Research has also found that on a Monday morning you are 40 per cent more likely to have a heart attack than at any other time - possibly because of the higher levels of stress hormones in the morning, combined with a weekend excess of food and drink which will increase blood pressure. Your blood clots the most at this time, which also makes your risk of stroke highest at 8am.

YOUR digestive system is working at its peak now, so first thing in the morning is the best time to eat a big meal. Metabolism is most active in the morning, which means fats absorbed from foods are less likely to be deposited in the body than in the evening.

If you need to have an injection, now is the time to have it because you are least likely to feel pain. The hormone adrenaline which helps us to endure pain, peaks now.

THIS is the best time to take an exam or interview because wakefulness peaks mid-morning so concentration, shirt-term memory and logical reasoning are at their best. The body's glucose levels are also high, giving the brain and body good energy levels.
YOUR immune system is at its most vulnerable now because the helper T lymphocytes of the immune system are at their least active during this time. T lymphocytes are the crucial white blood cells that move around the body fighting infection and disease, including cancer.
THE risk of stroke due to clot formation and blood vessel blockages is at its highest because blood pressure peaks around midday. Strokes known as cerebral infarctions are 50 per cent more likely to strike between 6am and midday that at any other time. High blood pressure puts extra pressure on blood vessels that are already narrowed by fatty deposits - often caused by cholesterol - and can cause the vessel to rupture and bleed into the brain.
YOUR urinary production is reaching a high point after a morning of liquid consumption, and your kidneys are working at maximum efficiency to wash out any toxins in the body.
AS your body works to digest lunch, physical efficiency and energy drops - which is why most of us would like a siesta now. You are more likely to be in a road accident at this time, because the body slows down dramatically and concentration levels can dip.
RESEARCH shows that toothaches are at their least painful in the late afternoon. It could be that endorphins that protect against pain reach a peak now.

The skin is at its most porous mid-afternoon because your body is warm. With heat pores open, this is the most effective time to rub cream into your skin.

A GOOD time to have an aerobic workout. The body is at its strongest, most flexible and responsive now because it is warm and adrenaline levels are at a high. Adrenaline is pumping around your body, increasing your heart rate and dilating blood vessels and airways. Most Olympic records have been set at this time.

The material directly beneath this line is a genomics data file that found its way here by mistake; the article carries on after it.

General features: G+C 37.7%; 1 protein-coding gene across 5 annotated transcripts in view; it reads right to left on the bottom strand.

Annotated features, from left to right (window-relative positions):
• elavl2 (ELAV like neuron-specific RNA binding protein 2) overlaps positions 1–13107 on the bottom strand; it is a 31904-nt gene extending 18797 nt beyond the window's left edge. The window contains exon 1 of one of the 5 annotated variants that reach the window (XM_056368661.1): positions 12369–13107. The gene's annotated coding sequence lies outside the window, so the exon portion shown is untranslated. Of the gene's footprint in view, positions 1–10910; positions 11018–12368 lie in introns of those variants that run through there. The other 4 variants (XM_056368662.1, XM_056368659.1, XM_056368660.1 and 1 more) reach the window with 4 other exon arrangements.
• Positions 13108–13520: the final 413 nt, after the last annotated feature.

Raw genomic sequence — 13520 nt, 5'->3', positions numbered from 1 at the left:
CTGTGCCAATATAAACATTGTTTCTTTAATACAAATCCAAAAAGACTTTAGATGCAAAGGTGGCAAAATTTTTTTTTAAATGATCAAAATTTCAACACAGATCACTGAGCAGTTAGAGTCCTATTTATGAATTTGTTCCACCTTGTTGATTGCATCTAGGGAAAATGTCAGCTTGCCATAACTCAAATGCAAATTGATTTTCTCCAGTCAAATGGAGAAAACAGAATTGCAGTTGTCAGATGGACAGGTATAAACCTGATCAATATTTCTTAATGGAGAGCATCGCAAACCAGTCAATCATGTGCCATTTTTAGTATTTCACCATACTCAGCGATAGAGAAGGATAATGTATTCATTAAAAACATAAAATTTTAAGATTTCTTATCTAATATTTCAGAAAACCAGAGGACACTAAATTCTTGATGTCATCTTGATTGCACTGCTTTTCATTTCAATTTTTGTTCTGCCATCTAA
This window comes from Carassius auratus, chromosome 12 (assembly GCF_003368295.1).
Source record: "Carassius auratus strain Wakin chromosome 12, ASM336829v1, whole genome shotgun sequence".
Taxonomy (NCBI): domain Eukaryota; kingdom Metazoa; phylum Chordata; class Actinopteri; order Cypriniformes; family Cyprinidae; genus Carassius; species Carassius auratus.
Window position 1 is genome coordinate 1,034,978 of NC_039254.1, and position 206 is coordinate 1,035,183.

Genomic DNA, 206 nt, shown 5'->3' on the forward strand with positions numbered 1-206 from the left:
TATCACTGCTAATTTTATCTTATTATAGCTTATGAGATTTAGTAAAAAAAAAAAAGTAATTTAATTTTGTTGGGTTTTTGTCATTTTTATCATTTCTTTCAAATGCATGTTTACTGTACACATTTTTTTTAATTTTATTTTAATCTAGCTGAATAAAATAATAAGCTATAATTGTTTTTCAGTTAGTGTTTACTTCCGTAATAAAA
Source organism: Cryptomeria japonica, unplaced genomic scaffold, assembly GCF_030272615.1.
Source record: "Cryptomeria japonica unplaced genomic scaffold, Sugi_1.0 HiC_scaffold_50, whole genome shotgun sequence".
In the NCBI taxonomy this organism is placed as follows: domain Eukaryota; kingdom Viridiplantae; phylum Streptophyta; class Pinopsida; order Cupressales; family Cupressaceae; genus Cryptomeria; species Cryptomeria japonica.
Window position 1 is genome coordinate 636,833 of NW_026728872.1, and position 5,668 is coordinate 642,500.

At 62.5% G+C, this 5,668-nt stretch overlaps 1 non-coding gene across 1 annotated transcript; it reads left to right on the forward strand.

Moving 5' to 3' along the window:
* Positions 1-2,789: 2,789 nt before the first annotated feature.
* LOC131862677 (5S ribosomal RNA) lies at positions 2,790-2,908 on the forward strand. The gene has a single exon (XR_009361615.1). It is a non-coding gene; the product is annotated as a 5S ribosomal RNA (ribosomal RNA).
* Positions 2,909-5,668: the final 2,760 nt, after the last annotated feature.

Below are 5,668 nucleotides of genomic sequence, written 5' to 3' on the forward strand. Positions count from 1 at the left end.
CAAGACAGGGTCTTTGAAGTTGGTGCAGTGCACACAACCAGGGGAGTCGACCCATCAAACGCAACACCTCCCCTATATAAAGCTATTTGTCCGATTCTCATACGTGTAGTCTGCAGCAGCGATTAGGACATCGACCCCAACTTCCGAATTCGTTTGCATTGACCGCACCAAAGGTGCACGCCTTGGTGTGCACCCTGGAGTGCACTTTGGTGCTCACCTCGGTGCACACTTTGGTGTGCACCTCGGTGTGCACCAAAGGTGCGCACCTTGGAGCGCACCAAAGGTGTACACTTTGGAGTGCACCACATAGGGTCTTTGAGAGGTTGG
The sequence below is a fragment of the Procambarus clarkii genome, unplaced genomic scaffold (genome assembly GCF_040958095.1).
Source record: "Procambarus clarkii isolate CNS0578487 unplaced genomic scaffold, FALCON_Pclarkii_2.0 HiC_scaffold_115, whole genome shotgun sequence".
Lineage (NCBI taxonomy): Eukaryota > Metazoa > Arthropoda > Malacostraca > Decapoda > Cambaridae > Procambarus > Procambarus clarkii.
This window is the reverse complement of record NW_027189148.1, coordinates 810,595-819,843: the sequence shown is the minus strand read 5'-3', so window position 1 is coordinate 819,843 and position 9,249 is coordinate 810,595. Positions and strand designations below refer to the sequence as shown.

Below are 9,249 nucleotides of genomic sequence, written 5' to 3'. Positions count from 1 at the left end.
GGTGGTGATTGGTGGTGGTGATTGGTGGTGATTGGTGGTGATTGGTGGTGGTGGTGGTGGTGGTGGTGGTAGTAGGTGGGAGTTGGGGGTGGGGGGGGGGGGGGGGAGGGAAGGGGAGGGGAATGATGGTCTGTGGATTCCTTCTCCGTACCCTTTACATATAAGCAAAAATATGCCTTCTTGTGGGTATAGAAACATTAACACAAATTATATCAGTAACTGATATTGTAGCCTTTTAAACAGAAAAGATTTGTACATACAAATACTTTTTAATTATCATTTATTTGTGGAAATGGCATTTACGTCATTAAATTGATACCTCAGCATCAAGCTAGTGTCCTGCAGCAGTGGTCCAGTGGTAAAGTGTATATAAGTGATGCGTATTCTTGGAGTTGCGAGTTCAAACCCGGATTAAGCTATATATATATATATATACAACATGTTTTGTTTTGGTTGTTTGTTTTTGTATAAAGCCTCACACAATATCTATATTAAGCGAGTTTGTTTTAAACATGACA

Hair and nails grow quickest between 4pm and 5pm and lung function can change by up to 50 per cent over the course of a day.

YOU can give your firmest handshake as tests have shown grip strength is at its peak now. This could be because the little muscles in the figures - the intrinsic hand muscles and finger flexors - are at their strongest after a day of constant use.
AS THE body begins to tire, muscle tone is lessening and heart rate and blood pressure are gradually reducing. By early evening, your stomach is producing more acid. The more food that is in the stomach, the more acid it produces. The acid build-up can sometimes be pushed up the oesophagus, causing acid reflux. It can also aggravate any existing stomach ulcers.
AS daylight fades, your body is starting to secrete melatonin to prepare for sleep. As the body relaxes, your sense of smell and taste are at their most acute - making it the ideal time for a delicious meal.
LIVER enzymes increase now, meaning that they are best able to break down alcohol - so treat yourself to a drink. They decrease again by 10pm.
YOU are most likely to suffer from pain as your pain threshold is at its lowest. This is because levels of pain-blocking endorphins are falling.
YOUR immunity is at its optimum level because levels of interlukin 1, one of your body's immune system regulators increases at this time.
YOUR sensitivity to allergies is at a peak. By 11.30pm, high melatonin levels make us feel ready to sleep. Ten minutes after we fall asleep, the heart rate slows and brain waves reduce. Twenty-five minutes later, we are in a deep sleep.


PIONEERING researchers around the world believe that medicine should take into account what is happening to the body at specific times of the day. Drugs which have no effect at midday might be very potent 12 hours later. Similarly drugs may have fewer side-effects if taken in the morning rather than at night.

Cronotherapetics is the branch of medicine researching the effect of testing patients at specific times of the day. According to Dr. Michael Smolensky at the Hermann Hospital in Houston, there are about 30 diseases which could be more effectively targeted if the treatment was carefully time. Treating pancreatic cancer, for example, with certain drugs is most effective at 4am, because at this time the enzyme that protects healthy cells is at its highest, so higher doses can be given.